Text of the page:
My town is the new Cold War’s Berlin -Hong Kong activist Joshua Wong

September 10, 2019 - 8:56 AM
Hong Kong's activist Joshua Wong attends
Hong Kong's pro-democracy activist Joshua Wong speaks as he attends the summer party "Bild 100" of German publisher Axel Springer at the Reichstag building in Berlin, Germany, September 9, 2019. (Reuters/Hannibal Hanschke)

BERLIN — Comparing the struggle of Hong Kong‘s pro-democracy protesters to the role of Berlin during the Cold War, activist Joshua Wong told an audience in the German capital that his city was now a bulwark between the free world and the “dictatorship of China”.

The 22-year-old activist, who was in Berlin for a newspaper-sponsored event at the German parliament celebrating human rights activists around the world, pledged that protests would not be lulled into complacency by the decision of the city’s government to drop a contested new extradition law.

“If we are in a new Cold War, Hong Kong is the new Berlin,” he said in a reception space a stone’s throw from the Berlin Wall on the roof of the Reichstag building, which for decades occupied the no-man’s land between Communist East Berlin and the city’s capitalist western half.

Hong Kong has been convulsed by months of unrest since its government announced attempts to make it easier to extradite suspects to China, a move seen as a prelude to bringing the pluralistic autonomous region more in line with the mainland.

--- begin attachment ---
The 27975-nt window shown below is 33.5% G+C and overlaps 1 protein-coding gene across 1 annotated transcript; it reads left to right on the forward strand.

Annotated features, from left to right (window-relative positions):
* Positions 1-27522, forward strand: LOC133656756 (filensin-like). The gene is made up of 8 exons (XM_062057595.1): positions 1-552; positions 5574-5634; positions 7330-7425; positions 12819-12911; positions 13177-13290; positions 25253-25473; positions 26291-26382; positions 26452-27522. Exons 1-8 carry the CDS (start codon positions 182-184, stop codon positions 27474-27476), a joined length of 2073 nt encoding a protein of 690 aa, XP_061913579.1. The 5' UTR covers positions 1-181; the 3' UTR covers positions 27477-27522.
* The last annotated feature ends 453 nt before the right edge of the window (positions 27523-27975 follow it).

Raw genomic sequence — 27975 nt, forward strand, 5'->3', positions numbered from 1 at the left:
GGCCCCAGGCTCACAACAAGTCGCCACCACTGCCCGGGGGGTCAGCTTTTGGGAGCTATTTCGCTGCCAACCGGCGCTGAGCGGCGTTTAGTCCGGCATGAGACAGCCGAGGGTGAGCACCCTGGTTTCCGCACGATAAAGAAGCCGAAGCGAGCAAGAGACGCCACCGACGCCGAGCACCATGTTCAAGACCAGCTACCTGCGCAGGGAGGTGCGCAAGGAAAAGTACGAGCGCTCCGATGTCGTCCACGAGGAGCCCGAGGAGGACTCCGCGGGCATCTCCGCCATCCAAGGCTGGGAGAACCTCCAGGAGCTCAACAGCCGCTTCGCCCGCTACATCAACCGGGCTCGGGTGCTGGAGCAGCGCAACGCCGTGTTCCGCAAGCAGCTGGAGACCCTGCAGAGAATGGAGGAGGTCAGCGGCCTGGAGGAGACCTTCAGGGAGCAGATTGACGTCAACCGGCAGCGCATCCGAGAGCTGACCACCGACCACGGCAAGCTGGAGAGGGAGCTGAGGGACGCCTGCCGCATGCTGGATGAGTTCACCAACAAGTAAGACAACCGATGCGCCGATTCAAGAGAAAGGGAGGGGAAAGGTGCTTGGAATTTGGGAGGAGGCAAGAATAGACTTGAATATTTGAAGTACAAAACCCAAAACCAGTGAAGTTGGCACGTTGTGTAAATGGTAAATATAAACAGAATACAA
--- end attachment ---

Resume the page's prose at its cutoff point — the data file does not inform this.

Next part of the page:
Wong, leader of the Demosisto pro-democracy movement, has become a prominent face of the protests.

“We urge the free world to stand together with us in resisting the Chinese autocratic regime,” he added, describing Chinese leader Xi Jinping as “not a president but an emperor.”

The city’s leader, Carrie Lam, announced concessions this week to try to end the protests, including formally scrapping the bill, but Wong said protesters would not be lulled into complacency.

He said they would try to hold the city’s government responsible for what he said were human rights violations committed against protesters, adding that Lim’s climb-down was a ruse to buy calm ahead of China’s Oct. 1 national day.

He had briefly been detained by Hong Kong authorities before his departure earlier in the day for breaching bail conditions following his arrest in August when he was charged along with other prominent activists with inciting and participating in an unauthorized assembly.

German Chancellor Angela Merkel has just returned from a trip to China, during which she faced criticism from Germany for not engaging more directly with the Hong Kong protesters, whose cause is popular in Germany, though she did call for a peaceful solution to the Hong Kong unrest.—Reporting by Thomas Escritt Editing by Paul Carrel and Lisa Shumaker